Time to Relax

Give yourself the royal treatment with at-home spa treatments any day of the week.
By Nora Isaacs


When busy woman Lisa Ratner wants a luxurious spa treatment, she looks no further than her own bathroom. Here, she lights a candle, pours some bath salts in the tub, and soaks away her stress. And while Ratner, 38, a senior business development advisor at Great Place to Work Institute in San Francisco, California, does enjoy the occasional destination spa splurge, she says that a home spa has some distinct advantages: “When you are at home, you don’t have to deal with the stress of having to interact with other people, or driving home afterwards,” she says, recalling one time after a massage when she almost fell asleep at the wheel because she was so relaxed.
Spa treatments can be a creative way for you to decompress and de-stress. But, stress relief isn’t just a nice thing to do for yourself—it’s crucial for your well-being and heart health. A study by the American Psychological Association found that one-third of all Americans live with extreme stress, which can cause fatigue, headaches, dizziness, and loss of sex drive. The study concludes that this kind of stress leads to many health problems, poor relationships, and lost work productivity. Sound familiar?
But sometimes, finding the time and money for a full-on spa treatment can be stressful itself. That’s why people like Ratner turn to home treatments. Creating at-home spa treatments provides similar health-enhancing benefits—such as stress reduction, glowing skin, and increased confidence—while allowing you to have more privacy, save money, and use the chemical-free and natural products of your choosing. “Instead of making a big production out of it,” says Ratner, “A home spa experience fits easily into my schedule.” So pick the time, the place, and the products. All you have to do? Show up for your appointment and turn off the distractions.
At the spa: $75-$200
At home: The options on a spa menu can seem endless. Swedish or Shiatsu? Hot rocks or deep tissue? Don’t worry: a home massage also gives you choices to reap the relaxing benefits of massage therapy, which has been proven to reduce anxiety, blood pressure, and heart rate; even if you don’t have a friend to rub you down.
Before your massage, spend a little time preparing: Print out a reflexology or chakra chart, or get your favorite essential oils ready. Start by creating a relaxing ambiance and setting up a towel and a pillow on your bedroom or bathroom floor. Depending on your mood, pick your technique: reflexology, self chakra connection, or traditional.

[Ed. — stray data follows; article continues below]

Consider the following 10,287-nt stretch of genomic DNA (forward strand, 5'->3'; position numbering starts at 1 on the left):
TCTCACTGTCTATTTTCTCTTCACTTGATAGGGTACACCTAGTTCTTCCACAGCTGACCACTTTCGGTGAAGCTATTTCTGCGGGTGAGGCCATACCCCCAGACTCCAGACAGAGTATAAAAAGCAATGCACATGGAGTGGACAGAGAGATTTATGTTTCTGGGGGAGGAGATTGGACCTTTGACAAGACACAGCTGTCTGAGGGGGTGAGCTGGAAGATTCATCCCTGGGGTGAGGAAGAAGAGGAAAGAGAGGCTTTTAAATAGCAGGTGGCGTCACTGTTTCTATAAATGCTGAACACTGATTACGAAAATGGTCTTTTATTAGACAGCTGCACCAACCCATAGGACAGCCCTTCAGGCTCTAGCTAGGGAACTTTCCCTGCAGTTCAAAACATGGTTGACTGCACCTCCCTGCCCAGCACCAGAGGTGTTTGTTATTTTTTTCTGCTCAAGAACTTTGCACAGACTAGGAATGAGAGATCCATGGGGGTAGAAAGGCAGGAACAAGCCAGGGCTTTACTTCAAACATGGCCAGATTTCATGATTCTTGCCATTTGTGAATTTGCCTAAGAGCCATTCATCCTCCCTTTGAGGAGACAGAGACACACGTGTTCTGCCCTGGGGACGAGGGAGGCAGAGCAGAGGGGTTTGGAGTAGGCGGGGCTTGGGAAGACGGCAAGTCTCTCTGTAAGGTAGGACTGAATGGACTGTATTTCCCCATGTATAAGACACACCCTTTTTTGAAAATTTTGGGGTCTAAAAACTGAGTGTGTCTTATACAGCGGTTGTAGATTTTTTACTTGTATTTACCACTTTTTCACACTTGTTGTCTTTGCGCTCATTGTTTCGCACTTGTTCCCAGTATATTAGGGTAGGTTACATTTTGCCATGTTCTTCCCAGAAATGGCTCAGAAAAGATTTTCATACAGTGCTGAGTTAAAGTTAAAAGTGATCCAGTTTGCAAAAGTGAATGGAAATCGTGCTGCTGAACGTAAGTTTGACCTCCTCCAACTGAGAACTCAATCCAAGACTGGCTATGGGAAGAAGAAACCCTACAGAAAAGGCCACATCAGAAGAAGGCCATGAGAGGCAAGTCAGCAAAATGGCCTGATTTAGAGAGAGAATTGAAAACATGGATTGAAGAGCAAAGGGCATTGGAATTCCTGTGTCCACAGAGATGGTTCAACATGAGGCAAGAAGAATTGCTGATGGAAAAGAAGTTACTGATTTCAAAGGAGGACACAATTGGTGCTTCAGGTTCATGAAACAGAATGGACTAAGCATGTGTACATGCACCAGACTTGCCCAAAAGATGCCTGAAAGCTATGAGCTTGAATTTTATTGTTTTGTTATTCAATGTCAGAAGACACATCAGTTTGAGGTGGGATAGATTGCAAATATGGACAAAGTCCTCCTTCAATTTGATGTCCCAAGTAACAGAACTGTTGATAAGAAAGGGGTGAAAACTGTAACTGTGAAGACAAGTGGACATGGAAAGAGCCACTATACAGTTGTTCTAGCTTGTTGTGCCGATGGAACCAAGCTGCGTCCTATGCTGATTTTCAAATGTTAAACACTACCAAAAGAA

A reflexology massage involves applying direct pressure on the reflexology points on your feet, hands, and ears. These points correspond to other parts of the body, and when activated, it’s believed they promote healing in those organs and glands.
Or balance your energetic system with a self chakra connection massage, which connects, opens, and enhances the flow of energy in your body by massaging the body’s chakras, or wheels or energy. Starting with your feet, massage each of the seven chakra points, ending at the crown of your head.
Or go the traditional massage route, with or without a partner: Make a puddle of olive oil in the palm of your hand, and then add 3 to 4 drops of your favorite essential oil, blending them together. Work the oil into your skin, starting with your feet and working up towards your heart. When rubbing joints like elbows, move in a circular motion, and when on muscular areas like forearms, press up and down.
Whichever you choose, the mere act of setting time aside can be healing, according to Jennifer Worick, author of Girls’ Night In: Spa Treatments At Home. “Even the simplest thing like pulsing your thumb against your skin can help—and make you feel like you are caring for yourself.”
When choosing an oil, look for products that contain natural, essential oils. Many massage oil formulations contain parabens, PEGs, and synthetic dyes and fragrances. Be sure to read the ingredients lists before buying. Remember, you can always make your own using coconut and olive oils.
Try this: Nature With Love Lavender Essential Oil from Bulgaria; $21, 1 oz;
At the Spa: $65-$100